Chemistry 2011.org
Chemistry2011.org
All About Chemistry... 2011 and beyond

Related Stories

Of hurricanes, fungus and Parkinson's disease

Nov. 11, 2013 — Scientists at Rutgers and Emory universities have discovered that a compound often emitted by mold may be linked to symptoms of Parkinson's disease.

Arati Inamdar and Joan Bennett, researchers in the School of Environmental and Biological Sciences at Rutgers, used fruit flies to establish the connection between the compound -- popularly known as mushroom alcohol -- and the malfunction of two genes involved in the packaging and transport of dopamine, the chemical released by nerve cells to send messages to other nerve cells in the brain.

The findings were published online today in the Proceedings of the National Academy of Sciences.

"Parkinson's has been linked to exposure to environmental toxins, but the toxins were human-made chemicals," Inamdar said. "In this paper, we show that biologic compounds have the potential to damage dopamine and cause Parkinson's symptoms."

For co-author Bennett, the research was more than academic. Bennett was working at Tulane University in New Orleans when Hurricane Katrina struck the Gulf Coast in 2005. Her flooded house became infested with molds, which she collected in samples, wearing a mask, gloves and protective gear.

"I felt horrible -- headaches, dizziness, nausea," said Bennett, now a professor of plant pathology and biology at Rutgers. "I knew something about 'sick building syndrome' but until then I didn't believe in it. I didn't think it would be possible to breathe in enough mold spores to get sick." That is when she formed her hypothesis that volatiles might be involved.

Inamdar, who uses fruit flies in her research, and Bennett began their study shortly after Bennett arrived at Rutgers. Bennett wanted to understand the connection between molds and symptoms like those she had experienced following Katrina.

The scientists discovered that the volatile organic compound 1-octen-3-ol, otherwise known as mushroom alcohol, can cause movement disorders in flies, similar to those observed in the presence of pesticides, such as paraquat and rotenone. Further, they discovered that it attacked two genes that deal with dopamine, degenerating the neurons and causing the Parkinson's-like symptoms.

Studies indicate that Parkinson's disease -- a progressive disease of the nervous system marked by tremor, muscular rigidity and slow, imprecise movement -- is increasing in rural areas, where it's usually attributed to pesticide exposure. But rural environments also have a lot of mold and mushroom exposure.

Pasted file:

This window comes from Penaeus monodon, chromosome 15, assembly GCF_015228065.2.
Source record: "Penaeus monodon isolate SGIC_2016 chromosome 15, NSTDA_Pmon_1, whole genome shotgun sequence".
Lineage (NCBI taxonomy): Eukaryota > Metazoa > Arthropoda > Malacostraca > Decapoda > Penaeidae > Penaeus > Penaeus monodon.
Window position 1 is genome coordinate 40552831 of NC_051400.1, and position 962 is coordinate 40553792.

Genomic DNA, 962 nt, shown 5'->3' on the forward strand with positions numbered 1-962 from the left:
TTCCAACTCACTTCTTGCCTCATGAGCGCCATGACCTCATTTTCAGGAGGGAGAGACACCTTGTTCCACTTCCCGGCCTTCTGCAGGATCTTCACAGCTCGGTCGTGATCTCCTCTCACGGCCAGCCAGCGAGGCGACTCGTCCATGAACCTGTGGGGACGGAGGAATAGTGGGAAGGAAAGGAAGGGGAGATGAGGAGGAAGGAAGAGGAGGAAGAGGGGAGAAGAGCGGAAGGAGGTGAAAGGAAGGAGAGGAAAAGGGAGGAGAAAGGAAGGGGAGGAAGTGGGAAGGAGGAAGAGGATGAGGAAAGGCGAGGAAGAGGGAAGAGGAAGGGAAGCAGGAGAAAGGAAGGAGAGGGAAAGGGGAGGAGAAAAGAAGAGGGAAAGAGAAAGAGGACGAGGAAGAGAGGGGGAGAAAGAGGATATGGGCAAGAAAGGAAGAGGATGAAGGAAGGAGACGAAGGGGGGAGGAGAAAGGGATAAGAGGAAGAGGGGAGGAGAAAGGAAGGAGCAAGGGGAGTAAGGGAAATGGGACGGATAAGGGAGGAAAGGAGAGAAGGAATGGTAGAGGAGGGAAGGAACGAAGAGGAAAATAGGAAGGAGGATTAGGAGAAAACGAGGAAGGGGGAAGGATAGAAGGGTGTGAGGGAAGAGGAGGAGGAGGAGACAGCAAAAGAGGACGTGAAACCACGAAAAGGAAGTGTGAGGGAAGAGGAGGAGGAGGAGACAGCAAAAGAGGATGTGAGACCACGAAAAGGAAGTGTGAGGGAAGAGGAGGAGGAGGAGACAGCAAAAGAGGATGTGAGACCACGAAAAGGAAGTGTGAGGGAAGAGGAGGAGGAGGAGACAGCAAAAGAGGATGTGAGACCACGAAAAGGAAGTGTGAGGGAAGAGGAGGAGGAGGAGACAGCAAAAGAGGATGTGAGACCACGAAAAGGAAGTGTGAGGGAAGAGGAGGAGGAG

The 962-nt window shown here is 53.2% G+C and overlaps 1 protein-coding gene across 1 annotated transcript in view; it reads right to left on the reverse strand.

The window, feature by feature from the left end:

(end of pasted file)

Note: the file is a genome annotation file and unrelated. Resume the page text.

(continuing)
"Our work suggests that 1-octen-3-ol might also be connected to the disease, particularly for people with a genetic susceptibility to it," Inamdar said. "We've given the epidemiologists some new avenues to explore."

Share this story with your friends!

Social Networking

Please recommend us on Facebook, Twitter and more:

Other social media tools

Global Partners
Feedback

Tell us what you think of Chemistry 2011 -- we welcome both positive and negative comments. Have any problems using the site? Questions?

About us

Chemistry2011 is an informational resource for students, educators and the self-taught in the field of chemistry. We offer resources such as course materials, chemistry department listings, activities, events, projects and more along with current news releases.

Events & Activities

Are you interested in listing an event or sharing an activity or idea? Perhaps you are coordinating an event and are in need of additional resources? Within our site you will find a variety of activities and projects your peers have previously submitted or which have been freely shared through creative commons licenses. Here are some highlights: Featured Idea 1, Featured Idea 2.

About you

Ready to get involved? The first step is to sign up by following the link: Join Here. Also don’t forget to fill out your profile including any professional designations.

Global Partners